Topotime: A data model and D3 layout for historical time

I was pleased to participate in the Hestia2@Stanford event held December 4-5, 2013 at Stanford’s Center for Spatial and Textual Studies (CESTA). The program, titled Visualizing Complex Networks,  included several researchers from Stanford as well as a couple of digital humanities initiatives in nearby San Francisco. The plan was to share progress and prospects for some local projects that “explore network analysis and uncertainty in data from a number of different perspectives,” touching on topics and methodologies related to the Hestia project.

Read More»

Networks, visualizations, and the space-time conundrum

Back in November Hestia2 held its second seminar in a place where the sun really does always shine (see below): Stanford, California. There was a very good reason, in addition to being able to wear a t-shirt in November, for holding a seminar on Digital Humanities in Stanford. With its campus in Palo Alto, Stanford shares a location with a number of high-tech household names, including Apple, Google and Facebook, while smaller start-ups in the San Francisco Bay Area are but a short Caltrain ride away. One of these, Farallon Geographics, has recently worked with the Getty Conservation Institute and World Monuments Fund, to produce an open-source, web-based, geospatial information system for cultural heritage inventory and management, called Arches, showing the massive potential for collaboration between private digital enterprise and the public cultural sector, including higher education.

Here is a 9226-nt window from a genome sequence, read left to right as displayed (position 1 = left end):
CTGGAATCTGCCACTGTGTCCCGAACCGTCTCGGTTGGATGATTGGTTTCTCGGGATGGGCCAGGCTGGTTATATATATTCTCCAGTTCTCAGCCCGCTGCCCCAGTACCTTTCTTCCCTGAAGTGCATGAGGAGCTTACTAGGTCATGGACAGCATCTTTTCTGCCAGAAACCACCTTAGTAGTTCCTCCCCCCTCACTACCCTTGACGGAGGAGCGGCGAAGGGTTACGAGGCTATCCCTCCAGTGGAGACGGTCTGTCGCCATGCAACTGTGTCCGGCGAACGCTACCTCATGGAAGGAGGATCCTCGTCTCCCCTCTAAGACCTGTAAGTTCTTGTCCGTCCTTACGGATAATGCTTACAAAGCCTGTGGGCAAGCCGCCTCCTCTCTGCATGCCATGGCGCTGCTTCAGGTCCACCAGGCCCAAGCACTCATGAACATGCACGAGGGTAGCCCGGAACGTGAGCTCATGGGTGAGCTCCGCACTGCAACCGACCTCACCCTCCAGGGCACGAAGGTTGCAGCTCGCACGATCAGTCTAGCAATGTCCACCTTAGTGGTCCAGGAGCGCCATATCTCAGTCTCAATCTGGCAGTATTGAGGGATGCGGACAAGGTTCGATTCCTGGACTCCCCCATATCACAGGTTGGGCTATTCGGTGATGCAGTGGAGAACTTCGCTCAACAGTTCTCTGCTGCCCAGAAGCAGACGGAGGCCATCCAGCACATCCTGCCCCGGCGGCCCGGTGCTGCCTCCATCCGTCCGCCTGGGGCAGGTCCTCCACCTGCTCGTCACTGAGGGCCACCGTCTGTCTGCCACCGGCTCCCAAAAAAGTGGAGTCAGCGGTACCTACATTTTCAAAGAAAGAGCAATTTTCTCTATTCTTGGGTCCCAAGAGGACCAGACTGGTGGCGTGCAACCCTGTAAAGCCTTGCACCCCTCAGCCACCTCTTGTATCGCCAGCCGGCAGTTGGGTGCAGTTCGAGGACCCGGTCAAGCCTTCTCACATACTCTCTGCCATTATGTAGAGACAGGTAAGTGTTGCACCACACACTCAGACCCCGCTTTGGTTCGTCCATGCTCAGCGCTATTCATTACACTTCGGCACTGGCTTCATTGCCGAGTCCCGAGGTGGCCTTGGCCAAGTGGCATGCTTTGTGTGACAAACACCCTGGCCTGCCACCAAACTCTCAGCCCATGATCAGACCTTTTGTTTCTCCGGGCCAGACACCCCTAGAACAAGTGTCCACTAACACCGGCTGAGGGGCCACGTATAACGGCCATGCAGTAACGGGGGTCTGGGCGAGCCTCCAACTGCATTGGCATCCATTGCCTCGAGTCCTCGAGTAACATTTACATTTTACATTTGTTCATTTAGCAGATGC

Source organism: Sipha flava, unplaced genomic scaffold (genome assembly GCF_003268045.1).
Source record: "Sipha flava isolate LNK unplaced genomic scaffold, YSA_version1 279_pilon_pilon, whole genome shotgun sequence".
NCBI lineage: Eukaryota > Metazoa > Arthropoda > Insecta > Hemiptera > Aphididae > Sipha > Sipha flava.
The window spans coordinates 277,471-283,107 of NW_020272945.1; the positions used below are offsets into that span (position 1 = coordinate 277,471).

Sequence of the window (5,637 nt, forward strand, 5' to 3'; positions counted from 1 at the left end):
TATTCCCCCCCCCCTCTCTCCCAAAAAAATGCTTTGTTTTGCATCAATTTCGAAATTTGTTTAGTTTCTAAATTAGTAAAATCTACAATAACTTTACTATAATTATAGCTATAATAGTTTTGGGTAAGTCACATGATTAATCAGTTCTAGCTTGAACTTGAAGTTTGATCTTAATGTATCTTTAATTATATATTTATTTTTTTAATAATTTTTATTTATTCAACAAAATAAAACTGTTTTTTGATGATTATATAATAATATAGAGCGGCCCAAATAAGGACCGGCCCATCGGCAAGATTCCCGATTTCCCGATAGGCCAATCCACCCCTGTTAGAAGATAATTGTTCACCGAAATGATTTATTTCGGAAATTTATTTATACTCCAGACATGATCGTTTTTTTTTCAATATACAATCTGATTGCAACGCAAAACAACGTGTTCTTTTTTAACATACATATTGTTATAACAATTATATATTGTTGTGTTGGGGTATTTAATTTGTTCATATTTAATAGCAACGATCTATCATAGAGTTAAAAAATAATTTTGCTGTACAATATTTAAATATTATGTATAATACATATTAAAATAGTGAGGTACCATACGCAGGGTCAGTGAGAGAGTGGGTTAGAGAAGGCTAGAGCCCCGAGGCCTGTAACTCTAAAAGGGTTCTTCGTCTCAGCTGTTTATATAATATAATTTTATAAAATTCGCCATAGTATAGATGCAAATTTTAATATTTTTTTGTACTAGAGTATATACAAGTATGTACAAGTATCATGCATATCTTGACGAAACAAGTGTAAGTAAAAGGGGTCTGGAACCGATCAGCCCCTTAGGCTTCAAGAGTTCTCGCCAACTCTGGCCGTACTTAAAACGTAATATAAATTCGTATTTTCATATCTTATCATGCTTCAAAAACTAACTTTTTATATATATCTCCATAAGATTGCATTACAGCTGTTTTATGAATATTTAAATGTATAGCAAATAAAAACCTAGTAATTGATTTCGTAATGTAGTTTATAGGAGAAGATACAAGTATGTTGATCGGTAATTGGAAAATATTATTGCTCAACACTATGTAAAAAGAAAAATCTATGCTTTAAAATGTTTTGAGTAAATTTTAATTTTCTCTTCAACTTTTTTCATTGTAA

Read More»

Hestia2@Stanford: Visualizing Complex Networks

The Center for Spatial and Textual Analysis is proud to host the next Hestia2 event, on November 4-5 in Wallenberg Hall at Stanford University. During this free one and a half day seminar we will explore network analysis and uncertainty in data from a number of different perspectives. It will also be an opportunity to take a sneak preview of a number of new and exciting projects.

Read More»

Maps, stories, lines: a multiple-lane highway

Some of the initial discussions that led to the Hestia project were largely motivated by the growing employment of innovative and alternative mapping techniques in geography – a discipline which, arguably, has provided the main home for theoretical debates in cartography. A number of recent academic papers in human geography journals have provided a more explicit engagement with the relationship between narratives and maps; as they might be of interest to the readers of this blog I have summarized them here.

Read More»

Videos Southampton seminar

Last month we organised a seminar on linked data and spatial networks in Southampton. Videos and slides of presentations of the seminar are now available on The Connected Past website. There are hours of footage and books-worth of slides on there for you to enjoy! This was only the first in a series of Hestia2 events. More info on Hestia2, future seminars and online resources can be found on our new website. Looking forward to seeing you at one of our future seminars! 

Read More»

Hestia Meets a Virginia (US) High School Latin Class: Part VI

In spite of the frustrations documented in the last post, our trial was a truly useful experiment in making academic research more open to and usable for a broader audience, and we can be hopeful about indications for future productive collaborations. We believe that the positive outcomes outweighed the few negatives, and that the obstacles were not intractable.

Students felt that they could engage with the primary source material, which is a rare opportunity for ninth-graders. As a consequence, students felt a stronger sense of ownership of their own study, thereby supporting Dewey’s goals for the democratization of education. In time, we should be able to see whether students also reinvest their interest in Classics as a subject that provides them with unique opportunities to participate as researchers.

Read More»